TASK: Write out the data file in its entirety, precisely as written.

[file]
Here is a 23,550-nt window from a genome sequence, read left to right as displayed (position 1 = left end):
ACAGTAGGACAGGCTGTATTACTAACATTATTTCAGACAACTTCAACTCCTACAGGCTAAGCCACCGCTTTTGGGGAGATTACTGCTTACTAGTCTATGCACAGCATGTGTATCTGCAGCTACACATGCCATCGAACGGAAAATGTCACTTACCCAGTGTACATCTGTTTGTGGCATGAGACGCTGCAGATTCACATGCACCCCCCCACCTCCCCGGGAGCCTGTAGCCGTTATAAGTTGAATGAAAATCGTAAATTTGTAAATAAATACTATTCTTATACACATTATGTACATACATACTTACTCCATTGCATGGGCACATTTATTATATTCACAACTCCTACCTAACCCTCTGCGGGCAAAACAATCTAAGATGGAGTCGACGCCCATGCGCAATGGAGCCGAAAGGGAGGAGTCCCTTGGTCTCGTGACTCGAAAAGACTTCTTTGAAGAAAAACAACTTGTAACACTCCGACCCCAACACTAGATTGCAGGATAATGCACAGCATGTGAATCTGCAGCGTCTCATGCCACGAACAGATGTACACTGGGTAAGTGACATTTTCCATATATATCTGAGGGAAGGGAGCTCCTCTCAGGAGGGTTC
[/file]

Here is a 23,550-nt window from a genome sequence, read left to right as displayed (position 1 = left end):
ACAGTAGGACAGGCTGTATTACTAACATTATTTCAGACAACTTCAACTCCTACAGGCTAAGCCACCGCTTTTGGGGAGATTACTGCTTACTAGTCTATGCACAGCATGTGTATCTGCAGCTACACATGCCATCGAACGGAAAATGTCACTTACCCAGTGTACATCTGTTTGTGGCATGAGACGCTGCAGATTCACATGCACCCCCCCACCTCCCCGGGAGCCTGTAGCCGTTATAAGTTGAATGAAAATCGTAAATTTGTAAATAAATACTATTCTTATACACATTATGTACATACATACTTACTCCATTGCATGGGCACATTTATTATATTCACAACTCCTACCTAACCCTCTGCGGGCAAAACAATCTAAGATGGAGTCGACGCCCATGCGCAATGGAGCCGAAAGGGAGGAGTCCCTTGGTCTCGTGACTCGAAAAGACTTCTTTGAAGAAAAACAACTTGTAACACTCCGACCCCAACACTAGATTGCAGGATAATGCACAGCATGTGAATCTGCAGCGTCTCATGCCACGAACAGATGTACACTGGGTAAGTGACATTTTCCATATATATCTGAGGGAAGGGAGCTCCTCTCAGGAGGGTTC